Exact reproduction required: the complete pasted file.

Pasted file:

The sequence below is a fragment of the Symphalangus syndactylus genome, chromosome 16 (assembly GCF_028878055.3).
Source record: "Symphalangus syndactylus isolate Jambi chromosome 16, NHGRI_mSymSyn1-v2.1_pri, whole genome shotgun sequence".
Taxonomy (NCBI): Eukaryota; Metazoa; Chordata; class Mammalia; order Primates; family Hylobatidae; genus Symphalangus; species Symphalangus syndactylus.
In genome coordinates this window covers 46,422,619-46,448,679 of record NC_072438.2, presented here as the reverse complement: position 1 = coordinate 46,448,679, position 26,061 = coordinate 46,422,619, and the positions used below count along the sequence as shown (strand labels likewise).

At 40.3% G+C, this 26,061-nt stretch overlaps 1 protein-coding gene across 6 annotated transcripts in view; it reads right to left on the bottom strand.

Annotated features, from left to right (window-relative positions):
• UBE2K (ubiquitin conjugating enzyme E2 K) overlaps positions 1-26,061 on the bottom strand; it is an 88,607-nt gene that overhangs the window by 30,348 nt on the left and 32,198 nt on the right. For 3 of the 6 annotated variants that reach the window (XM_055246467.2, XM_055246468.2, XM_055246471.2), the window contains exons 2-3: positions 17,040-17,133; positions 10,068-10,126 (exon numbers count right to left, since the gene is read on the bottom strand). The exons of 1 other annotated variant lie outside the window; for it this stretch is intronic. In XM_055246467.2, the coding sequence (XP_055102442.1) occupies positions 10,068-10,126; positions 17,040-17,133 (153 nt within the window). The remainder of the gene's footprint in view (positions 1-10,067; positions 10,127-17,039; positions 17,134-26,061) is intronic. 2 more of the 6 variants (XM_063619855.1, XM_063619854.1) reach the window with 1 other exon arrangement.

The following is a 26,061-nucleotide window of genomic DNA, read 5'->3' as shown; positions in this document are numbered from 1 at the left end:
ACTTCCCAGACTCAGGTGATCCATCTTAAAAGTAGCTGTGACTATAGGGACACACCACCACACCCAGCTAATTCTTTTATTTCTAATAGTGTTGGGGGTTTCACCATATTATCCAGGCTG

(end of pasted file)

The sequence below is a fragment of the Symphalangus syndactylus genome, chromosome 16 (assembly GCF_028878055.3).
Source record: "Symphalangus syndactylus isolate Jambi chromosome 16, NHGRI_mSymSyn1-v2.1_pri, whole genome shotgun sequence".
Taxonomy (NCBI): Eukaryota; Metazoa; Chordata; class Mammalia; order Primates; family Hylobatidae; genus Symphalangus; species Symphalangus syndactylus.
In genome coordinates this window covers 46,422,619-46,448,679 of record NC_072438.2, presented here as the reverse complement: position 1 = coordinate 46,448,679, position 26,061 = coordinate 46,422,619, and the positions used below count along the sequence as shown (strand labels likewise).

At 40.3% G+C, this 26,061-nt stretch overlaps 1 protein-coding gene across 6 annotated transcripts in view; it reads right to left on the bottom strand.

Annotated features, from left to right (window-relative positions):
• UBE2K (ubiquitin conjugating enzyme E2 K) overlaps positions 1-26,061 on the bottom strand; it is an 88,607-nt gene that overhangs the window by 30,348 nt on the left and 32,198 nt on the right. For 3 of the 6 annotated variants that reach the window (XM_055246467.2, XM_055246468.2, XM_055246471.2), the window contains exons 2-3: positions 17,040-17,133; positions 10,068-10,126 (exon numbers count right to left, since the gene is read on the bottom strand). The exons of 1 other annotated variant lie outside the window; for it this stretch is intronic. In XM_055246467.2, the coding sequence (XP_055102442.1) occupies positions 10,068-10,126; positions 17,040-17,133 (153 nt within the window). The remainder of the gene's footprint in view (positions 1-10,067; positions 10,127-17,039; positions 17,134-26,061) is intronic. 2 more of the 6 variants (XM_063619855.1, XM_063619854.1) reach the window with 1 other exon arrangement.

The following is a 26,061-nucleotide window of genomic DNA, read 5'->3' as shown; positions in this document are numbered from 1 at the left end:
ACTTCCCAGACTCAGGTGATCCATCTTAAAAGTAGCTGTGACTATAGGGACACACCACCACACCCAGCTAATTCTTTTATTTCTAATAGTGTTGGGGGTTTCACCATATTATCCAGGCTG